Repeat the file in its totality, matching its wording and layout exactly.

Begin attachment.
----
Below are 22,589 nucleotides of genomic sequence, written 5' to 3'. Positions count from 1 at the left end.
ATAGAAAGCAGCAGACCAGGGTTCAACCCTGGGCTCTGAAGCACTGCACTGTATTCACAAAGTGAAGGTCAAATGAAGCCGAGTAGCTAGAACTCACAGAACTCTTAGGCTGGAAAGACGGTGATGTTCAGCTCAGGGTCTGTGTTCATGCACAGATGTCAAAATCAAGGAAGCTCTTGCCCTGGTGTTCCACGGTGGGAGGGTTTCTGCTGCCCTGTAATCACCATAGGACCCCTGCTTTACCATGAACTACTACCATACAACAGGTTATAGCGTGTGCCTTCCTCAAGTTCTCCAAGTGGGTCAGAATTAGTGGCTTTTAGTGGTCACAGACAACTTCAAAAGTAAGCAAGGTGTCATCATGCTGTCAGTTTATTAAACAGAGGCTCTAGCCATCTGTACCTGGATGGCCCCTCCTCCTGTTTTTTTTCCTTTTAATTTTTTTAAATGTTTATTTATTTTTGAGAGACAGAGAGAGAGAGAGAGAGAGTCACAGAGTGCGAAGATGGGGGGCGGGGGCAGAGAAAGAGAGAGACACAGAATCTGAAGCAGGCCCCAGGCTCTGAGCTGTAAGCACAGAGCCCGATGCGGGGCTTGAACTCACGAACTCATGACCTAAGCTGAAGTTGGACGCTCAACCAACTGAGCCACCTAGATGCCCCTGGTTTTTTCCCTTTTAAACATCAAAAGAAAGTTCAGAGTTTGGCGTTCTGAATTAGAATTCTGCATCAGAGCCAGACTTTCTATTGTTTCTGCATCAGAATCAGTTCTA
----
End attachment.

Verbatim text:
Below are 22,589 nucleotides of genomic sequence, written 5' to 3'. Positions count from 1 at the left end.
ATAGAAAGCAGCAGACCAGGGTTCAACCCTGGGCTCTGAAGCACTGCACTGTATTCACAAAGTGAAGGTCAAATGAAGCCGAGTAGCTAGAACTCACAGAACTCTTAGGCTGGAAAGACGGTGATGTTCAGCTCAGGGTCTGTGTTCATGCACAGATGTCAAAATCAAGGAAGCTCTTGCCCTGGTGTTCCACGGTGGGAGGGTTTCTGCTGCCCTGTAATCACCATAGGACCCCTGCTTTACCATGAACTACTACCATACAACAGGTTATAGCGTGTGCCTTCCTCAAGTTCTCCAAGTGGGTCAGAATTAGTGGCTTTTAGTGGTCACAGACAACTTCAAAAGTAAGCAAGGTGTCATCATGCTGTCAGTTTATTAAACAGAGGCTCTAGCCATCTGTACCTGGATGGCCCCTCCTCCTGTTTTTTTTCCTTTTAATTTTTTTAAATGTTTATTTATTTTTGAGAGACAGAGAGAGAGAGAGAGAGAGTCACAGAGTGCGAAGATGGGGGGCGGGGGCAGAGAAAGAGAGAGACACAGAATCTGAAGCAGGCCCCAGGCTCTGAGCTGTAAGCACAGAGCCCGATGCGGGGCTTGAACTCACGAACTCATGACCTAAGCTGAAGTTGGACGCTCAACCAACTGAGCCACCTAGATGCCCCTGGTTTTTTCCCTTTTAAACATCAAAAGAAAGTTCAGAGTTTGGCGTTCTGAATTAGAATTCTGCATCAGAGCCAGACTTTCTATTGTTTCTGCATCAGAATCAGTTCTA